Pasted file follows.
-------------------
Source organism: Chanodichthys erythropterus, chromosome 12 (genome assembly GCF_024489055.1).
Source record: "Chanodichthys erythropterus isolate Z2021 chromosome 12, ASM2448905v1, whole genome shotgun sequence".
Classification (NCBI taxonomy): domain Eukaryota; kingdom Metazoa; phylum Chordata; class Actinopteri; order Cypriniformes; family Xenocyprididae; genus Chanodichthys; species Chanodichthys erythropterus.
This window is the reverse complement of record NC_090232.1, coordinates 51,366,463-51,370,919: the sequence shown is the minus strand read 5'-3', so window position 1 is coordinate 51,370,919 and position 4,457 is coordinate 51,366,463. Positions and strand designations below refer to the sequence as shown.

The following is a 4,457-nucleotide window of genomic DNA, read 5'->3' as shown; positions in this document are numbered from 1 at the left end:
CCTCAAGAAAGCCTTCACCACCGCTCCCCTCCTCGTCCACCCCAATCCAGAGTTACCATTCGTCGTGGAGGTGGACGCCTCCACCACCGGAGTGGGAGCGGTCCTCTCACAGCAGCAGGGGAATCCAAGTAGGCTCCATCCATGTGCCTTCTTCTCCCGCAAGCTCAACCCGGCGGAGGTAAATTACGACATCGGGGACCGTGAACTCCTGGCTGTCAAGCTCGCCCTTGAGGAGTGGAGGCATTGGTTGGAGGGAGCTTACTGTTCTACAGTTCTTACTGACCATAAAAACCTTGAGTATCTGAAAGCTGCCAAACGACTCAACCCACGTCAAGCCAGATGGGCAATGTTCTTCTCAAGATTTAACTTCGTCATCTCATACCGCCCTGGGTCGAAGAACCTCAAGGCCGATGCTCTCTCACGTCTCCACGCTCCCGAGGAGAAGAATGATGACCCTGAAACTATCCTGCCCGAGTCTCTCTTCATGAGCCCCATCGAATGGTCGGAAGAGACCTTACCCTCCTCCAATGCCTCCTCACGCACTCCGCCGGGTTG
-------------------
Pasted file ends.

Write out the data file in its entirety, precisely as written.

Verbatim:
Source organism: Chanodichthys erythropterus, chromosome 12 (genome assembly GCF_024489055.1).
Source record: "Chanodichthys erythropterus isolate Z2021 chromosome 12, ASM2448905v1, whole genome shotgun sequence".
Classification (NCBI taxonomy): domain Eukaryota; kingdom Metazoa; phylum Chordata; class Actinopteri; order Cypriniformes; family Xenocyprididae; genus Chanodichthys; species Chanodichthys erythropterus.
This window is the reverse complement of record NC_090232.1, coordinates 51,366,463-51,370,919: the sequence shown is the minus strand read 5'-3', so window position 1 is coordinate 51,370,919 and position 4,457 is coordinate 51,366,463. Positions and strand designations below refer to the sequence as shown.

The following is a 4,457-nucleotide window of genomic DNA, read 5'->3' as shown; positions in this document are numbered from 1 at the left end:
CCTCAAGAAAGCCTTCACCACCGCTCCCCTCCTCGTCCACCCCAATCCAGAGTTACCATTCGTCGTGGAGGTGGACGCCTCCACCACCGGAGTGGGAGCGGTCCTCTCACAGCAGCAGGGGAATCCAAGTAGGCTCCATCCATGTGCCTTCTTCTCCCGCAAGCTCAACCCGGCGGAGGTAAATTACGACATCGGGGACCGTGAACTCCTGGCTGTCAAGCTCGCCCTTGAGGAGTGGAGGCATTGGTTGGAGGGAGCTTACTGTTCTACAGTTCTTACTGACCATAAAAACCTTGAGTATCTGAAAGCTGCCAAACGACTCAACCCACGTCAAGCCAGATGGGCAATGTTCTTCTCAAGATTTAACTTCGTCATCTCATACCGCCCTGGGTCGAAGAACCTCAAGGCCGATGCTCTCTCACGTCTCCACGCTCCCGAGGAGAAGAATGATGACCCTGAAACTATCCTGCCCGAGTCTCTCTTCATGAGCCCCATCGAATGGTCGGAAGAGACCTTACCCTCCTCCAATGCCTCCTCACGCACTCCGCCGGGTTG